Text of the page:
News / USA

    Occupy Turning One With Demands, No Specific Program

    Peter Fedynsky
    September 17 marks one year since the "Occupy Wall Street" movement emerged in New York City - with a long series of demands, but no specific program to realize any of them.
     
    When the Occupy Movement took over Zuccotti Park, near Wall Street, near-by residents protested the prolonged drumming from the encampment as "unbearable noise."  A drummer rejected the neighbors’ protest, saying, “We are here to support a movement!  Drumming helps that movement!”
     
    The movement spread throughout the world, but there has been no revolution.   Though Occupy protests saved a few homes from foreclosure, they have not achieved any of the demands as disparate as the participants themselves -- including tighter regulation of banking, campaign finance reform, a cleaner environment, or freedom for Tibet. 
     
    Nonetheless, Columbia University sociology professor Todd Gitlin says the movement’s message about a greedy elite, allegedly at the root of many global problems, has entered the language.

    “One will use the term ‘one percent’ and ‘99 percent’ and most of America knows what you’re talking about.  You’ll find it now in common usage in newspaper articles that have nothing to do with Occupy itself," he said. 
     
    Within months, police nationwide dispersed Occupy protesters from public areas.  Today, the movement’s daily physical presence consists of a few volunteers engaging passersby at a park or sidewalk.  Justin Stone-Diaz has been with Occupy since its first day.  He says small changes are key.

    “The revolution is the technology that’s in everyone’s pockets - the cell phones, the information age.  What Occupy Wall Street at its core is, we’re trying to foster a paradigm shift towards a more direct democracy," he said. 
     
    Stone-Diaz says Occupy protesters now spread their messages electronically.  When needed, larger groups converge as they did at the recent conventions of both major U.S. political parties.  
     
    Sociologist Todd Gitlin says polls indicate that Americans support Occupy causes more than the movement itself.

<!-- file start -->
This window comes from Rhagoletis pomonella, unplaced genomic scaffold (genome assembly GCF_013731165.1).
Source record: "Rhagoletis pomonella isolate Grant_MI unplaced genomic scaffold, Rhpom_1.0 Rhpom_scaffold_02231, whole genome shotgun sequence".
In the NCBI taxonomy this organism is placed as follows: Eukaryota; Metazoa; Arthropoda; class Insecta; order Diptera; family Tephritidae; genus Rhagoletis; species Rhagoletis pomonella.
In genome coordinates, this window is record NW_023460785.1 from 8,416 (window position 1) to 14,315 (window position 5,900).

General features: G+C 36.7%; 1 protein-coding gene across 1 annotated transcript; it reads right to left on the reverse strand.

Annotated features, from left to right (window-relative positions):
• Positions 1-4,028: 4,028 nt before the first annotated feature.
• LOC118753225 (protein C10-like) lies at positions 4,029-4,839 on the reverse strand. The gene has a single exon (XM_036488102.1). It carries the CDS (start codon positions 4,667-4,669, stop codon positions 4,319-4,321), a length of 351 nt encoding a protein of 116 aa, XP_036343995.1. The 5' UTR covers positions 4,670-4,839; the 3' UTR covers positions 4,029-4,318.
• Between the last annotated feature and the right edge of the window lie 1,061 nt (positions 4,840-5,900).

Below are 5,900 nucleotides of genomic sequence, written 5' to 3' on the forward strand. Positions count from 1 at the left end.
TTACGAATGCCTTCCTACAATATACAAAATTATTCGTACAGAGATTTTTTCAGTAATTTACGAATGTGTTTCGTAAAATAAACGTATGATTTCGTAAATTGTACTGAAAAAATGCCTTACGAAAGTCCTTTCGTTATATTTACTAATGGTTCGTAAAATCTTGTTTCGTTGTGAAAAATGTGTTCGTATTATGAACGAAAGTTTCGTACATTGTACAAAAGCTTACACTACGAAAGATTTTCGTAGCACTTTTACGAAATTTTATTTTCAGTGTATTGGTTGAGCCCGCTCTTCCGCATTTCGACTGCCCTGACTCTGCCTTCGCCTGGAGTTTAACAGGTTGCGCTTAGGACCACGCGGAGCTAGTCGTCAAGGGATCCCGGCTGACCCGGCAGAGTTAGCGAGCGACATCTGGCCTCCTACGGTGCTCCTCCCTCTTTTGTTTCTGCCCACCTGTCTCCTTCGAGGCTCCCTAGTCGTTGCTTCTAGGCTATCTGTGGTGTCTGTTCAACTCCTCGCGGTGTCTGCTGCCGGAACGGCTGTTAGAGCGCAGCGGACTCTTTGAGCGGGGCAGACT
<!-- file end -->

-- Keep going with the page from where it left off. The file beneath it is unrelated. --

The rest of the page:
“When people are asked how they feel about such measures as progressive taxation, driving money out of politics - sort of the implicit thrust, the unstated demands, let’s say, of a demand-less movement - those causes remain popular," he said. 
     
    Today, Zuccotti Park is again just a place to eat and relax.  Whether drummers made enough noise there last year to bring their causes to fruition remains to be seen.  Justin Stone-Diaz is optimistic, saying Occupy continues to encourage direct action through dialogue.  

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    Comments
         
    by: R. Lynn from: Wisconsin
    September 13, 2012 5:43 PM
    Protests will not effect change. Impacting the wallet of the 1% will. There is currently a golden opportunity to reach a world stage and effect change. If the Occuoy Wall Street Movement could convince 75% of middle America to boycott the pruchase of the new I phone, the world, and the 1% would take notice. The 1% doesn't believe the 99% can change the way things are. So far they are right.

    This type of effective boycotting could also be used for all smart phones. Everyone just has to forgoe a purchase or upgrade for a year or two; no big deal. It could also be used to effect the consumption of gasoline, eating at restuarants, going to movies; etc..

    If the 99% can show they can move the bottom lines of corporate America, the 1% will have to start listening. Social networks such as Facebook should make organizing much easier. If the 99% can't organize to this degree, then there really isn't a coordinated movement that can make a difference.

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